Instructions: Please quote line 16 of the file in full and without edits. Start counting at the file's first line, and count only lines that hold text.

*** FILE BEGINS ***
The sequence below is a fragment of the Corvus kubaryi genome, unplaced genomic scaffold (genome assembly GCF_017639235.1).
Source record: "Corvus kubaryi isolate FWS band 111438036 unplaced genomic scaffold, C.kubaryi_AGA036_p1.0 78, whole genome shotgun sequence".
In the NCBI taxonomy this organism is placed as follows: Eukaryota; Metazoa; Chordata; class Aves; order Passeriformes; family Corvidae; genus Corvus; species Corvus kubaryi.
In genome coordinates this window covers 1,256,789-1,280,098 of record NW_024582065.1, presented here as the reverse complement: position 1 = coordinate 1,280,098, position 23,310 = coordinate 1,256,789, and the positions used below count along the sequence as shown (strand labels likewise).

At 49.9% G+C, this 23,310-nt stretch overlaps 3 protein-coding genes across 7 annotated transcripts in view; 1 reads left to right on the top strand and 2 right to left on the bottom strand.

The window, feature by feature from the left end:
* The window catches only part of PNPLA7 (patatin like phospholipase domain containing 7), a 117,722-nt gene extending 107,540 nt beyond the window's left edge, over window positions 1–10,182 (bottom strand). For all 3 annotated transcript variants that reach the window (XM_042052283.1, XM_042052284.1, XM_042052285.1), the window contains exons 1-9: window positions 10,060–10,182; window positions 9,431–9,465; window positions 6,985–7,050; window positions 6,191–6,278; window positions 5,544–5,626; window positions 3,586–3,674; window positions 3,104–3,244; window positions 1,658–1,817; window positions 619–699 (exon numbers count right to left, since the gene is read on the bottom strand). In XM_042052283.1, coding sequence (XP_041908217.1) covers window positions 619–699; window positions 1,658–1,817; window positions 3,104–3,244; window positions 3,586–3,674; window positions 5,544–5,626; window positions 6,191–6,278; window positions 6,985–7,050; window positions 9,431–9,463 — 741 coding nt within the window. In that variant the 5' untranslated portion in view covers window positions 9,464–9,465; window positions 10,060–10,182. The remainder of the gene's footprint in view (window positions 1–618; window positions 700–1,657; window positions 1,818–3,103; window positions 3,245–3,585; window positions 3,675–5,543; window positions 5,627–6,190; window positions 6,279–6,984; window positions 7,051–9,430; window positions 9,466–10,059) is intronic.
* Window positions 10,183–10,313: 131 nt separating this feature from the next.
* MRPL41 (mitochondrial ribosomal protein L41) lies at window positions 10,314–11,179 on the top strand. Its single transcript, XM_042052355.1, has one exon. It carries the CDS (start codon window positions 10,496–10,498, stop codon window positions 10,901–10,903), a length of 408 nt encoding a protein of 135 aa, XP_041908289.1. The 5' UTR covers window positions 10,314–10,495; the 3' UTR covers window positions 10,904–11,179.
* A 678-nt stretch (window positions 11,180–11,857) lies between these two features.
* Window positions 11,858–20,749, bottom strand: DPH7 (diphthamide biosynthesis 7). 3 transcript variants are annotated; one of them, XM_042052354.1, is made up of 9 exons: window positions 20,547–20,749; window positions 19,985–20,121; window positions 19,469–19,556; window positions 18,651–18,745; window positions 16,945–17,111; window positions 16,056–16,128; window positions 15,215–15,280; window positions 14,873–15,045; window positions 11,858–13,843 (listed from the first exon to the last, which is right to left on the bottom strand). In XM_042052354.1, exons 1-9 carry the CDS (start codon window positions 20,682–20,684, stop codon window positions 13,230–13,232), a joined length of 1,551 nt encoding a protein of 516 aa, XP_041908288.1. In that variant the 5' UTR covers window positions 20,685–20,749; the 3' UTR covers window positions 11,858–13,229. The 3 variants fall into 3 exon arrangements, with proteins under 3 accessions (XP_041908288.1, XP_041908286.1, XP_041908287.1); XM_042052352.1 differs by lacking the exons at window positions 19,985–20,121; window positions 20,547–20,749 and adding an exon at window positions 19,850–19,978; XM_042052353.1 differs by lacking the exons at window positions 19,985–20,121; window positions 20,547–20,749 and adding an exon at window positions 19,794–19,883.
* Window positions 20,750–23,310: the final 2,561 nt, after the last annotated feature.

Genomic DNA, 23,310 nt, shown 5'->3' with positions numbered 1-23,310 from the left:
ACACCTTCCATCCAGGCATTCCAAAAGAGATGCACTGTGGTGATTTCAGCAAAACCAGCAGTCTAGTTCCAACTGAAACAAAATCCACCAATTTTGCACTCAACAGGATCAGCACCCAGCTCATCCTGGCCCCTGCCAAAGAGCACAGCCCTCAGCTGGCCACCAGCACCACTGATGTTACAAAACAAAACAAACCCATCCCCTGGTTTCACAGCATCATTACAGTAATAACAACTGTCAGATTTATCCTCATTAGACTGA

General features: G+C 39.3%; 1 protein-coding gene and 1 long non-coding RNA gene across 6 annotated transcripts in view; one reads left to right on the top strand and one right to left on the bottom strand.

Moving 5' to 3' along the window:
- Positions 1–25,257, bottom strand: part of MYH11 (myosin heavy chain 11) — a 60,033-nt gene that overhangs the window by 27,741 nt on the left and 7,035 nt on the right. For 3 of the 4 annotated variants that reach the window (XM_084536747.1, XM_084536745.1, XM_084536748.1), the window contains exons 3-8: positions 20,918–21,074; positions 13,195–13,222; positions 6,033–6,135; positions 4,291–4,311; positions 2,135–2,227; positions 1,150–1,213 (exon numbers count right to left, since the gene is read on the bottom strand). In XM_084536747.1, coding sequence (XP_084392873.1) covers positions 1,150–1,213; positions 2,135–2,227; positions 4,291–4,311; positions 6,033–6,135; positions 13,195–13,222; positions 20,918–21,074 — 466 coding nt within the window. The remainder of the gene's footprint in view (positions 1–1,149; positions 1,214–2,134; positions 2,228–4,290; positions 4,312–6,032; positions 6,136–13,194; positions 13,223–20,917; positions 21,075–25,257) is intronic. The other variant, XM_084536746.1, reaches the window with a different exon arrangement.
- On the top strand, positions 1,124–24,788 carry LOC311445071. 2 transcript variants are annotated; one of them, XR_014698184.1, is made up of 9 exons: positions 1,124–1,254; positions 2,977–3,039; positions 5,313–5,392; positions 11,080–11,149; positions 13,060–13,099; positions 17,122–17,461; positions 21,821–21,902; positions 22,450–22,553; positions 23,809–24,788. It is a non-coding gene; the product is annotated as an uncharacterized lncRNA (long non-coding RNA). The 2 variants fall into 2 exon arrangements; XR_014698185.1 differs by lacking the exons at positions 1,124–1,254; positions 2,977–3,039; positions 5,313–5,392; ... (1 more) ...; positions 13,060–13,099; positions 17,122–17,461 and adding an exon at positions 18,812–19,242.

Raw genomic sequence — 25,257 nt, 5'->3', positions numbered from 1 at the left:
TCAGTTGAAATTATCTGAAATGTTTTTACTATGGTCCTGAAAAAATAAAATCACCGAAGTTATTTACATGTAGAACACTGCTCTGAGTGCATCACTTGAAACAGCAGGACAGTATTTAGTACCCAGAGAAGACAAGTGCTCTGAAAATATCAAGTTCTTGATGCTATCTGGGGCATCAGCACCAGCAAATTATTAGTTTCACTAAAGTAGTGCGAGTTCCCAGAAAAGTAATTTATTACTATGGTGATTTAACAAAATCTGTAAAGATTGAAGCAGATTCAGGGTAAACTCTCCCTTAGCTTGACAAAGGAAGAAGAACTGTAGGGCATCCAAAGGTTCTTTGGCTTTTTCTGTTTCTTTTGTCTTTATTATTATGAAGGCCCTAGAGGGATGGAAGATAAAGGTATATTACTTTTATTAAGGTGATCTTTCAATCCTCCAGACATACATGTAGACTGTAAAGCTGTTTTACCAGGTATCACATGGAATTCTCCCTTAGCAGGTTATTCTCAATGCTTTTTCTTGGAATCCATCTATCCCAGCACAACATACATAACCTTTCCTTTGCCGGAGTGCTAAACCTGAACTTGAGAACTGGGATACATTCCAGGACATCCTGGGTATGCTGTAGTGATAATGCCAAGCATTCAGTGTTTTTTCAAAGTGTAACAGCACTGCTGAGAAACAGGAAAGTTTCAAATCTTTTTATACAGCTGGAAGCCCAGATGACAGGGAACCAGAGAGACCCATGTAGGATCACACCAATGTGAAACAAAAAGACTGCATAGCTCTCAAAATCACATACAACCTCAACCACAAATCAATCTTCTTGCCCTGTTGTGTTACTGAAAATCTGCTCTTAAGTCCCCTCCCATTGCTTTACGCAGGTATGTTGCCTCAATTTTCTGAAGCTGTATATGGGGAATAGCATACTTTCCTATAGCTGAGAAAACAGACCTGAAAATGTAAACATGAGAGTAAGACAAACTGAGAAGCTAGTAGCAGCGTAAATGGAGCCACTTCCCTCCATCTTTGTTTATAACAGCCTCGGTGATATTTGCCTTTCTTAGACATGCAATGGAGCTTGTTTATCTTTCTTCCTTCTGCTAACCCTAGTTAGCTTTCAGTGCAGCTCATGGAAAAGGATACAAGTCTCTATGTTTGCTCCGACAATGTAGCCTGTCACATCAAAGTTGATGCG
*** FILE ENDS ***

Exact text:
Moving 5' to 3' along the window: